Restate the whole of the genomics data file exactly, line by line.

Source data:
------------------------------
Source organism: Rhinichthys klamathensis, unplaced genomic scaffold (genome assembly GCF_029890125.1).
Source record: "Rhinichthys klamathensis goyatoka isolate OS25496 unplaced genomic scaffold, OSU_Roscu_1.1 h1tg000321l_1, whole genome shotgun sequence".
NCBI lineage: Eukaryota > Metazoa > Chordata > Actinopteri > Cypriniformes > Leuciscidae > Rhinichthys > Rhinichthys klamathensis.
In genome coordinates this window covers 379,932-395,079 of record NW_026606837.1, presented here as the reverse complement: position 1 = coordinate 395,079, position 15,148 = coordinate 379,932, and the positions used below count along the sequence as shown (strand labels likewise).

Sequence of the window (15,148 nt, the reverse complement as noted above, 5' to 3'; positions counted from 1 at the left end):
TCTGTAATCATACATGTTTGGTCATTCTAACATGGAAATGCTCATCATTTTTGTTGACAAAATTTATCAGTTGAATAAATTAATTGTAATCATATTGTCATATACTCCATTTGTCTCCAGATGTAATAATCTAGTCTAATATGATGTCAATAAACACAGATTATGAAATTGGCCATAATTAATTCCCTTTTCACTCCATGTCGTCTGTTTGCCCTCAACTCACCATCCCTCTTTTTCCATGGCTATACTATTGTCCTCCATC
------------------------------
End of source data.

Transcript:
Source organism: Rhinichthys klamathensis, unplaced genomic scaffold (genome assembly GCF_029890125.1).
Source record: "Rhinichthys klamathensis goyatoka isolate OS25496 unplaced genomic scaffold, OSU_Roscu_1.1 h1tg000321l_1, whole genome shotgun sequence".
NCBI lineage: Eukaryota > Metazoa > Chordata > Actinopteri > Cypriniformes > Leuciscidae > Rhinichthys > Rhinichthys klamathensis.
In genome coordinates this window covers 379,932-395,079 of record NW_026606837.1, presented here as the reverse complement: position 1 = coordinate 395,079, position 15,148 = coordinate 379,932, and the positions used below count along the sequence as shown (strand labels likewise).

Sequence of the window (15,148 nt, the reverse complement as noted above, 5' to 3'; positions counted from 1 at the left end):
TCTGTAATCATACATGTTTGGTCATTCTAACATGGAAATGCTCATCATTTTTGTTGACAAAATTTATCAGTTGAATAAATTAATTGTAATCATATTGTCATATACTCCATTTGTCTCCAGATGTAATAATCTAGTCTAATATGATGTCAATAAACACAGATTATGAAATTGGCCATAATTAATTCCCTTTTCACTCCATGTCGTCTGTTTGCCCTCAACTCACCATCCCTCTTTTTCCATGGCTATACTATTGTCCTCCATC